Islamic political history can been seen a cycle that oscillates between power and weakness. The Abbasid caliphate that contributed much to math and science in from the 8th to 11th centuries eventually came to violent end with the Mongol destruction of Baghdad in 1258.

The Ottomans, who rose out of the ashes of that destruction at one point became the most powerful European empire, but eventually ended with a whimper in the aftermath of the First World War. Numerous examples illustrate the rise and fall of Muslim societies.

In this rise and fall cycle, there have been times when one society’s decline coincided with the rise of another, leading to interesting interactions between the two. One such case happened in the late 15th/early 16th century, when al-Andalus lost its independence in the western Mediterranean while the Ottoman Empire was becoming a major power in the East.

In 1492, the last Muslim polity in Iberia, the Emirate of Granada, fell to the Union of Castile and Aragón that would later form Spain. The remaining Muslim inhabitants, known as Moriscos, were originally promised religious freedom by the Catholic Monarchs, but by 1502, a royal decree imposed Catholicism on the entire population and Muslims had to publicly profess to have converted or face severe punishments.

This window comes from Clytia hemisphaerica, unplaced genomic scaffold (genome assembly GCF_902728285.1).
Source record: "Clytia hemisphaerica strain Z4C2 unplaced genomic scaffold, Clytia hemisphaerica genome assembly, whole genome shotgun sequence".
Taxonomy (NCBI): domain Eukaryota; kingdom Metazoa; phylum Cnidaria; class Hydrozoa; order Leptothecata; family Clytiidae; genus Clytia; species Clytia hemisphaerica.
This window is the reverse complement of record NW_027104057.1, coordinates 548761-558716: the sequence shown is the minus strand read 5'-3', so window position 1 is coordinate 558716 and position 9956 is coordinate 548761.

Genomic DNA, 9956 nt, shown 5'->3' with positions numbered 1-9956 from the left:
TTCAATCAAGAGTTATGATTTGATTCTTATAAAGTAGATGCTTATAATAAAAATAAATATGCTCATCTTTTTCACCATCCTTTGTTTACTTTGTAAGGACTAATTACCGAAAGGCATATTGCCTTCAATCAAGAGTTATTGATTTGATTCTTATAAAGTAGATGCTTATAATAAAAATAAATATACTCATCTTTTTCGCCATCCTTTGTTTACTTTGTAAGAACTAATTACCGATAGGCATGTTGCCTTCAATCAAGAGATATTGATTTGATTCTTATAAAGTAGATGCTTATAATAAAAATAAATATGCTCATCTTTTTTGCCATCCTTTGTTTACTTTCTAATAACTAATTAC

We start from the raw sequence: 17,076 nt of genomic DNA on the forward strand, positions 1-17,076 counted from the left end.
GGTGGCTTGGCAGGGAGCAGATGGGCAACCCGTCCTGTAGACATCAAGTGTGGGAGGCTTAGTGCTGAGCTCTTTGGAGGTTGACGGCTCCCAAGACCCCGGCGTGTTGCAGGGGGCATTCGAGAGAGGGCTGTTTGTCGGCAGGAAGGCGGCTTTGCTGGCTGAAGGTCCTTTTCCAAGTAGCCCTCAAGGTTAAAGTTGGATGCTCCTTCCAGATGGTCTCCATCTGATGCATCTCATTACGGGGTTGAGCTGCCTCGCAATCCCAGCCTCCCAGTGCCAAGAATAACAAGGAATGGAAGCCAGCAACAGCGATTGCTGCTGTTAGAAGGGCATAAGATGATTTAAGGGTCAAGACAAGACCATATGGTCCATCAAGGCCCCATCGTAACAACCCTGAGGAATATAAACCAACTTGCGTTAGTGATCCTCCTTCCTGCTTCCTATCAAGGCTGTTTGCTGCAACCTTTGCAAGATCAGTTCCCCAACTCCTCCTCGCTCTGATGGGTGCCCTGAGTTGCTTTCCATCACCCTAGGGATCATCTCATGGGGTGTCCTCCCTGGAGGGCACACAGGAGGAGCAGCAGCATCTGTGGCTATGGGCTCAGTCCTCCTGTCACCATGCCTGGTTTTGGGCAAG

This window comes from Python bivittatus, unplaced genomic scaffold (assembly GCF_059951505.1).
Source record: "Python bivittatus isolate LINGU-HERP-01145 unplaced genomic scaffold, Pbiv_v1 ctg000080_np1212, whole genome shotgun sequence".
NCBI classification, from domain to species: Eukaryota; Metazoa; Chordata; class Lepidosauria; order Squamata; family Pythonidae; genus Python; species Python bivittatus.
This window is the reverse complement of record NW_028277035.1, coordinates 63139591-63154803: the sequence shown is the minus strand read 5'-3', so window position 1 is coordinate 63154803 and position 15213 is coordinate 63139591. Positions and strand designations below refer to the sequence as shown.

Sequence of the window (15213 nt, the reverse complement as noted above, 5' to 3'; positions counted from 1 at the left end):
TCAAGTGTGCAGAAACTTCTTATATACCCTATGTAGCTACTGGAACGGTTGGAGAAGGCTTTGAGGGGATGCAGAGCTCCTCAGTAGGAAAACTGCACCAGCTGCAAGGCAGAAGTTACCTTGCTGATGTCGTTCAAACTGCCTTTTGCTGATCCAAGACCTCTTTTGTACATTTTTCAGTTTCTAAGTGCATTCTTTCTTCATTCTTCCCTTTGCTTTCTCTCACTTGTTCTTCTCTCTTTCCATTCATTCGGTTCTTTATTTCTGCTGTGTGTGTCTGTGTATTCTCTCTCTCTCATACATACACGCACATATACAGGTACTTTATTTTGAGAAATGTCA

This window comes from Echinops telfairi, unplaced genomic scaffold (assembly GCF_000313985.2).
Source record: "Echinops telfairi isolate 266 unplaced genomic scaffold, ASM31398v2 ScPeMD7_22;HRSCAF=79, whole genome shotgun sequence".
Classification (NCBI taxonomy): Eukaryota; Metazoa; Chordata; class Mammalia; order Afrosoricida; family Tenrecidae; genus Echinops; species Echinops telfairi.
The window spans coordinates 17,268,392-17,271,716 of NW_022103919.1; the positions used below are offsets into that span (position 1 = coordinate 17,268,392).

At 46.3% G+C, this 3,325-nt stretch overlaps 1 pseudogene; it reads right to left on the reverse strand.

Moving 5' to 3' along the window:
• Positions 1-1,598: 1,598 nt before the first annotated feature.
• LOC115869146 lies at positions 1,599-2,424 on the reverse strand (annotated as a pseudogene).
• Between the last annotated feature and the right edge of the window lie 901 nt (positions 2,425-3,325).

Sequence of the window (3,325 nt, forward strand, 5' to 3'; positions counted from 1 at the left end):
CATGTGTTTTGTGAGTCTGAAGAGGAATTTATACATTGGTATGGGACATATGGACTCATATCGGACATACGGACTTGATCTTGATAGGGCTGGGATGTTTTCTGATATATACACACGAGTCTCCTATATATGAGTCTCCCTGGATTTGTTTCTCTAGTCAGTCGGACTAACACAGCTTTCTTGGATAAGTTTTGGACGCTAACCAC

In this atmosphere of religious oppression, in 1502 an anonymous Andalusian poet wrote an appeal for aid to the Ottoman Sultan Bayezid II (r. 1481-1512). A portion of this appeal is available at:

A Morisco Appeal to the Ottoman Sultan